Bribery punishes innocents and poisons whole communities. It especially cheats young people of a fair chance at a better life. We support broad adoption of ISO 37001 “Anti-bribery management systems,” a new global business standard to combat bribery and to help bring economic benefits now and for future generations.

What is ISO 37001?

ISO 37001 is a new business standard — an anti-bribery management systems tool to help build international business and reduce the chance of adverse US FCPA (Foreign Corrupt Practices Act) issues with the US Department of Justice (DOJ).

In late 2016, after years of work by over 60 countries, with the US in a lead role, ISO 37001 is an anti-bribery management systems standard adopted in late 2016 by the respected International Organization for Standardization ("ISO").

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Why ISO 37001? ISO 37001 Important Benefits

Doing international business can be like navigating a gator-infested swamp. FCPA pitfalls – real or imagined – can lurk anywhere in the business cycle. Potential liability can result from the actions of agents, business partners, family, or well-meaning friends. ISO 37001 offers tools to help protect against FCPA hazards while providing competitive advantages to help grow markets and revenues.

  • ISO 37001 adoption by the private sector (internally and through the supply chain) and the public sector (in procurement) will reduce bribery risk and lower costs.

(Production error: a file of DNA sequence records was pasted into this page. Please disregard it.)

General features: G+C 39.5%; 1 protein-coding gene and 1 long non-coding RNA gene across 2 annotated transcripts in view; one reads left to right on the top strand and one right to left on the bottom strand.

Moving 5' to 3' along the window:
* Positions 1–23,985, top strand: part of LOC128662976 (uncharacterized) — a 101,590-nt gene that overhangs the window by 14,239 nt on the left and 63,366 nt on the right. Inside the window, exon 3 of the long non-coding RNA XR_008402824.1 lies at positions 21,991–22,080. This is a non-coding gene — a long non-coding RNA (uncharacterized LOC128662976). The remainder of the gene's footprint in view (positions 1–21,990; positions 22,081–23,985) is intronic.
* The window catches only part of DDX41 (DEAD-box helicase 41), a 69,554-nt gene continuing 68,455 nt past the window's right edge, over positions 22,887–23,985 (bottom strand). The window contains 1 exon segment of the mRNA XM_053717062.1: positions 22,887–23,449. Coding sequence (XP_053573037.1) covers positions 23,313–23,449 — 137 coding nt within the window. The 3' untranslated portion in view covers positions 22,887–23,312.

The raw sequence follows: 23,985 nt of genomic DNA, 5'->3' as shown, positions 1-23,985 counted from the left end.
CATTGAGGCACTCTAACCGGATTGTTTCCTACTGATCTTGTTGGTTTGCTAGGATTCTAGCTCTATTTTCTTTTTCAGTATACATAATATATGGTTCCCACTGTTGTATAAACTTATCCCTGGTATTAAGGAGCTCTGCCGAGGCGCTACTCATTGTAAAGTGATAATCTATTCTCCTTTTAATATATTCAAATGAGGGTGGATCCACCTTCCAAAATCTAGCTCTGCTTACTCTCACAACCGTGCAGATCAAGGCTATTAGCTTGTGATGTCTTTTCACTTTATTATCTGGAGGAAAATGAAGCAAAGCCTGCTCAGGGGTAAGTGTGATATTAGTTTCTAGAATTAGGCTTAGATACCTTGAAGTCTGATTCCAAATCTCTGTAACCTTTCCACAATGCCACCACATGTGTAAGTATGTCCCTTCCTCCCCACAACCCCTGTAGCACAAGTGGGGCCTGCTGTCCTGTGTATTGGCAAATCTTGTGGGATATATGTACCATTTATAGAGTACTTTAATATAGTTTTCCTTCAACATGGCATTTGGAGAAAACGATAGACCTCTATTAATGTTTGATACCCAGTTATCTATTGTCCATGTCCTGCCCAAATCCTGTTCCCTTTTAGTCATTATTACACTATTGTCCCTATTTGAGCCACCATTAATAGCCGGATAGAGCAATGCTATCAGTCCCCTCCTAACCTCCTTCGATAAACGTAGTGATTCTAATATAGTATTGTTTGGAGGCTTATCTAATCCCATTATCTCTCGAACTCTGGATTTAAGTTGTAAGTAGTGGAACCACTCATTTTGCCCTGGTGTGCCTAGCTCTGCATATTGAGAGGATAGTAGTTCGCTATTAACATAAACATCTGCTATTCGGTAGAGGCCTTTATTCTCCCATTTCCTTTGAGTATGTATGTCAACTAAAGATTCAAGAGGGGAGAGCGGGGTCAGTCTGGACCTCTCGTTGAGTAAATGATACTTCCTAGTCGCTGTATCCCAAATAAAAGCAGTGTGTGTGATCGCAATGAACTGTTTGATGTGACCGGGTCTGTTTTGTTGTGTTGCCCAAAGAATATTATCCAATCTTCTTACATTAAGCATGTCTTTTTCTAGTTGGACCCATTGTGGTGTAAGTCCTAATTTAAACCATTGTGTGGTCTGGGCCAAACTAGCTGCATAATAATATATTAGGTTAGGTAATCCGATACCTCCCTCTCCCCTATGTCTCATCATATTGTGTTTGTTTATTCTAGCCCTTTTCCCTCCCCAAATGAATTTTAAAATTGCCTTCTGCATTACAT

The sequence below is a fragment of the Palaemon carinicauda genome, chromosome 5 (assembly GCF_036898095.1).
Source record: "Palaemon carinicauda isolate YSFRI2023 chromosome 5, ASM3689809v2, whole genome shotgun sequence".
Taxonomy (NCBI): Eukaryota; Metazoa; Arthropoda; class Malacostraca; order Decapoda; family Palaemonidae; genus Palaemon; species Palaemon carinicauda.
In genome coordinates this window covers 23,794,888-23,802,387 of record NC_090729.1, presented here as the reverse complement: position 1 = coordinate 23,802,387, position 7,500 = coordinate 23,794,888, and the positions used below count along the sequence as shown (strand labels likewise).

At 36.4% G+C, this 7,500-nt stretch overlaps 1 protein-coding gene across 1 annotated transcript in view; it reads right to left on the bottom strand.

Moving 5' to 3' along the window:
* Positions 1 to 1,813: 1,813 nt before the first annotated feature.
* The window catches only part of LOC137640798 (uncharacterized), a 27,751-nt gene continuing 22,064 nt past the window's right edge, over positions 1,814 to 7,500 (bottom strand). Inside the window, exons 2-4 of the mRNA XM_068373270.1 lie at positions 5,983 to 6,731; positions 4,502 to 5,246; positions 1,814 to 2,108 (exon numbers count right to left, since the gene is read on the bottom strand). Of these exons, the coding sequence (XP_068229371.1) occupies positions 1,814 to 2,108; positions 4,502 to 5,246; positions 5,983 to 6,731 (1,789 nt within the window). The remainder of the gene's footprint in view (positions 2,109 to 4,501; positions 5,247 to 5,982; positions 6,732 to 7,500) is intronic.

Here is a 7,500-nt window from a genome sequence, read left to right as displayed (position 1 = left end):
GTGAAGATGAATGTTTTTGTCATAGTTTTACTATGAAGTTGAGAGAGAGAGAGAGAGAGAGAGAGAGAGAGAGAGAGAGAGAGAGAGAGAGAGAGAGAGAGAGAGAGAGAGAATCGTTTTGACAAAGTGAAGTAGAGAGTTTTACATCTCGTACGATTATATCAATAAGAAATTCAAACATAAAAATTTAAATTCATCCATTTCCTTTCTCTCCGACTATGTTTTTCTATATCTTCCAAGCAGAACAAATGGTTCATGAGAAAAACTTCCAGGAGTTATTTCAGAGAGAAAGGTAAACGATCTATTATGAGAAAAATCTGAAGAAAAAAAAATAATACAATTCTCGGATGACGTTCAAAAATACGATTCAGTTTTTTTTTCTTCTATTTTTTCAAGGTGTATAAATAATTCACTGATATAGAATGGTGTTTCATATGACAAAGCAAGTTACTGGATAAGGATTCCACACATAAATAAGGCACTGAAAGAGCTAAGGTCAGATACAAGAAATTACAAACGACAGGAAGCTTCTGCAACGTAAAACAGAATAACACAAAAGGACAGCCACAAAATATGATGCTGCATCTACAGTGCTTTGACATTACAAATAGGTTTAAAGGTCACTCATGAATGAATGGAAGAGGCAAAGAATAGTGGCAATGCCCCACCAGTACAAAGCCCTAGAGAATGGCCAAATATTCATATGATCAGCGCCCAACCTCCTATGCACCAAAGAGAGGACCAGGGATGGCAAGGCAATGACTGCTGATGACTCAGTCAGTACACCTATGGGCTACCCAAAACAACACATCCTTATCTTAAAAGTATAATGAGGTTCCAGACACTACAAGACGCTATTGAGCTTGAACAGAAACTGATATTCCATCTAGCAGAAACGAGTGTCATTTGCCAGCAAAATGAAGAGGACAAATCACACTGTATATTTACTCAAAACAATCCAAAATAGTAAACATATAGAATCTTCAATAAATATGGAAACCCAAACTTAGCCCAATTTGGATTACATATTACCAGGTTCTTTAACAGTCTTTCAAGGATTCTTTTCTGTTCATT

• For many, a voluntary "front end" (ounce of prevention) ISO 37001 review beats a mandatory ten pounds of cure — a "back end" scrutiny if the DOJ initiates an investigation under the FCPA.
  • ISO 37001 certification can provide an effective way for companies to monitor and verify the anti-bribery activities of their suppliers.
  • ISO 37001 includes a number of internal business management processes that can lead to compliance stream-lining and cost-cutting.
  • In a bid process, being ISO 37001 compliant is competitive advantage over those who are not.

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Who is adopting / implementing ISO 37001?

A range of ISO 37001 adoption models are possible — from full certification by an accredited certifying body, to a compliance audit by an independent third party without certification, to self-certification, or simply to the internal use of the ISO 37001 standard to help shape business practices.

In the United States, professional firms are in the process of becoming accredited by leading accreditation entities to certify organizations of all types, including small and medium size enterprises (SMEs), large companies, governmental agencies, non-governmental organizations (NGOs) and other organizations. US-based certifying bodies are expected to be accredited this summer. Certain European countries' accreditation entities are already accrediting ISO 37001 certifying bodies.

Through gap assessments that identify missing or non-conforming ISO 37001 components, many companies have already begun compliance audits, either using internal audit or outside professionals, to prepare for ISO 37001 certification.